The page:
Wong was born in Hong Kong, the son of noted film director Wong Tin-Lam. He graduated from the Chinese University of Hong Kong with a degree in Chinese literature which he describes as "useless" (Yang, 2003).
Like many Hong Kong film figures of his time, Wong began his career in television – in his case, scriptwriting for local juggernaut TVB beginning in 1975 (Teo, 1997). He moved on to writing for the Shaw Brothers studio. There, he made his directing debut with Challenge of the Gamesters in 1981. This start foreshadowed his later successes with movies about gambling, such as God of Gamblers, starring Chow Yun-fat and Andy Lau, which broke Hong Kong's all-time box office record upon its release in 1989, and started a fad for the genre.
Wong has directed, produced or written over 175 films (Yang, 2003), occasionally acting in them as well. He works with an efficient mass production method making heavy use of directing assistants and allowing him to work on several movies at once. He works under the umbrellas of two production companies he launched, Wong Jing's Workshop Ltd. and BoB and Partners Co. Ltd. (Best of the Best), the latter in partnership with director Andrew Lau and writer-producer Manfred Wong (Bordwell, 2000).
He once commented that his movies were hits because he gave the people what they wanted, and not what he thought they should want. A typical Wong production might be a broad comedy (Boys Are Easy, 1993) or an entry in a currently popular genre, such as martial arts (Holy Weapon, 1993), erotic thriller (Naked Killer, 1992) or gangster film (Young and Dangerous, 1996). It will imbue its model with lightning pacing and frequent shifts in tone to accommodate slapstick and toilet humor, sentimental heart-tugging, cartoonish violence, sexual titillation, and parodic references to well-known Hong Kong and Hollywood films.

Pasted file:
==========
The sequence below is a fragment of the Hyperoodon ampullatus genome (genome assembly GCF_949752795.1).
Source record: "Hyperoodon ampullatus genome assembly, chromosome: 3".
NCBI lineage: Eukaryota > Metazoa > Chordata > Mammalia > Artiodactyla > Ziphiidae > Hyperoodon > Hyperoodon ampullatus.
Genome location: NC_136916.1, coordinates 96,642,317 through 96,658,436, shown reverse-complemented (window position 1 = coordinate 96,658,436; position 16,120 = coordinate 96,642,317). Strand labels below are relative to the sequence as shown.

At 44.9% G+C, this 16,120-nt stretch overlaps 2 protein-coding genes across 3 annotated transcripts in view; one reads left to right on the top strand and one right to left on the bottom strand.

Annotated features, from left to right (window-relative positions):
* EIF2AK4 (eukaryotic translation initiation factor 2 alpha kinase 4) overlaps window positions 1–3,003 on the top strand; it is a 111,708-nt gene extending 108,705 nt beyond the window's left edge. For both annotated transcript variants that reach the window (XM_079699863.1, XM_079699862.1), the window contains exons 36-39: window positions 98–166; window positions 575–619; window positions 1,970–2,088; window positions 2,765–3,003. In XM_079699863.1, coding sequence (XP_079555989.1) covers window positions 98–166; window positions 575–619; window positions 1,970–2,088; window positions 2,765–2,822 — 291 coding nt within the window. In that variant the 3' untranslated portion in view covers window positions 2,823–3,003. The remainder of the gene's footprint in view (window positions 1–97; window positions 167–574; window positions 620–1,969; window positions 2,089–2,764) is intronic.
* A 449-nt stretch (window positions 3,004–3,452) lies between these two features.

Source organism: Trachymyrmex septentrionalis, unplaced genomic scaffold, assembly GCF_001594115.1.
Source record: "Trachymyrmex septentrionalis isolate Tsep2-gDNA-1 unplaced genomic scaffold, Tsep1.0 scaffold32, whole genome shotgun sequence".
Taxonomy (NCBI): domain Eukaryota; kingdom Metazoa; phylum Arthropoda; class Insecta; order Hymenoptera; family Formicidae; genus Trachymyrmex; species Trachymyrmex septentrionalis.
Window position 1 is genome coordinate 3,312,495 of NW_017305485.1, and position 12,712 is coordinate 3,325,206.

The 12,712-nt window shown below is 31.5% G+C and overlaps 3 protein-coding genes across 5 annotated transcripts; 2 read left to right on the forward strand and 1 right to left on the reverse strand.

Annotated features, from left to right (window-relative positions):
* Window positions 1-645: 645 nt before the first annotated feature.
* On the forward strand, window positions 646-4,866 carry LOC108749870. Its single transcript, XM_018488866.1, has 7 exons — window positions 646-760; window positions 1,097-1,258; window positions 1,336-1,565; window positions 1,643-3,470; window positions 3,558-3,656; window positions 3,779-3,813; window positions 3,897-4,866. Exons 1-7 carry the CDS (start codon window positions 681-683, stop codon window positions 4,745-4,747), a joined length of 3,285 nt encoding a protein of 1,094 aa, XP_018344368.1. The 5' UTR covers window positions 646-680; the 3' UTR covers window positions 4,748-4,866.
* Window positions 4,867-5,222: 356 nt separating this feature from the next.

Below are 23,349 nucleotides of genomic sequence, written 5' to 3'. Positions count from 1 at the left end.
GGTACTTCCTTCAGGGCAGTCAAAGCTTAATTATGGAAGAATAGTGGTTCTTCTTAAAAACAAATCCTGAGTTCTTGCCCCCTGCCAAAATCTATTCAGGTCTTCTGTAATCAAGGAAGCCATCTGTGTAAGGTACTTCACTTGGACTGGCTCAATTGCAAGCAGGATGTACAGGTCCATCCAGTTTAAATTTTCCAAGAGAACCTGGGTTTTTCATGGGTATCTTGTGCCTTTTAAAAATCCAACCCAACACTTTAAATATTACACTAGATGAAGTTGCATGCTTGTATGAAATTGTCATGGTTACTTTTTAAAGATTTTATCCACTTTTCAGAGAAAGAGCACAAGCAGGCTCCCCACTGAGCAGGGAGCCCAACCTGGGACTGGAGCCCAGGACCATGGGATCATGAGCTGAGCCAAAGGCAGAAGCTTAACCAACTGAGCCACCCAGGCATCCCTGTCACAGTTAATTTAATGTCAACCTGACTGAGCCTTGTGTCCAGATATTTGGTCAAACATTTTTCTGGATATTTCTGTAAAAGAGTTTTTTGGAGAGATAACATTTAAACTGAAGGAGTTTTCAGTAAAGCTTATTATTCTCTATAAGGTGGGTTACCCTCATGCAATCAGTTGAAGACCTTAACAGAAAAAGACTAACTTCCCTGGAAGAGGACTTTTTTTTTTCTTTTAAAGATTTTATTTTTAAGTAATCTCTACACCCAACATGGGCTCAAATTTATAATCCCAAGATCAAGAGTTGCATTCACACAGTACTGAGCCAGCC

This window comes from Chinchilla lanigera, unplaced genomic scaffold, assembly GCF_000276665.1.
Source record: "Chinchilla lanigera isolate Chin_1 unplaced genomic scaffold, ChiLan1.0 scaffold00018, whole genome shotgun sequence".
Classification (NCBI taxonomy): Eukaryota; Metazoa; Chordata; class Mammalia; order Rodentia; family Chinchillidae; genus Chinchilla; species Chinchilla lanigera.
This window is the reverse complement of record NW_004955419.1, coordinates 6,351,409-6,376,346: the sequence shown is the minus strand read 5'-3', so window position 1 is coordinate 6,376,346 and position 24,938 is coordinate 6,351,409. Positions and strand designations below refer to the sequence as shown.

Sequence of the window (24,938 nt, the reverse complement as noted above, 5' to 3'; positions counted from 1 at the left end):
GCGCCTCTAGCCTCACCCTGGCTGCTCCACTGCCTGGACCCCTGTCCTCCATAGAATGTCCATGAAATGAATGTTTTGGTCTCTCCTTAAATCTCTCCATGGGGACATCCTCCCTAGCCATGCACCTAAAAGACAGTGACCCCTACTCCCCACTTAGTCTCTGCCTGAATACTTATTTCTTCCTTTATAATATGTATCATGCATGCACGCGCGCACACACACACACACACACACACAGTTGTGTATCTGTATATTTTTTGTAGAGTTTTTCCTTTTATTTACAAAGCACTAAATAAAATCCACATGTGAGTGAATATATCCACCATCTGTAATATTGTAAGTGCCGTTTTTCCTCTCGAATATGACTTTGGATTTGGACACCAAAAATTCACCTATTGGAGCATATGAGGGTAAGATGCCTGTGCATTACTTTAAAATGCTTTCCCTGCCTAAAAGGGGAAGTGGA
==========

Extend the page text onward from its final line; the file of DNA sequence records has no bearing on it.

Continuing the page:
Wong also directed or produced several of the films of comic actor Stephen Chow, who has been Hong Kong's most popular performer since the early 1990s. Examples of their collaborations include God of Gamblers II (1991), Tricky Brains (1991), Royal Tramp I and II (1992) and Sixty Million Dollar Man (1995).
Wong's commercial skills are not limited to the content of his movies or his casting. He was using Hollywood-style cross-media promotional tactics - such as tie-in novels, comic books and other products, and magazine interviews - long before they became common in Hong Kong (Bordwell, 2000).
Wong's style, often seen as loud, crass and philistine, may be another factor in his low stock among critics. According to director Ann Hui, he remarked of Hui's acclaimed 1990 drama, Song of the Exile, "Who wants to watch the autobiography of a fat woman?" In 1994, unidentified assailants attacked him outside his offices and knocked out his teeth; this was widely believed to have been retaliation for injudicious remarks, ordered by Triads, or Chinese organized crime figures, whose involvement in the industry is notorious. (Dannen and Long, 1997), although Wong himself is rumored to be related with the Triads.
Since the late 1990s, Wong's films have fared much worse in the box office due to the sluggish recession which has been enveloping Hong Kong cinema in the new millennium. However a number of his films released in the 2010s, such as From Vegas to Macau, have seen renewed success for the director, particularly in mainland China.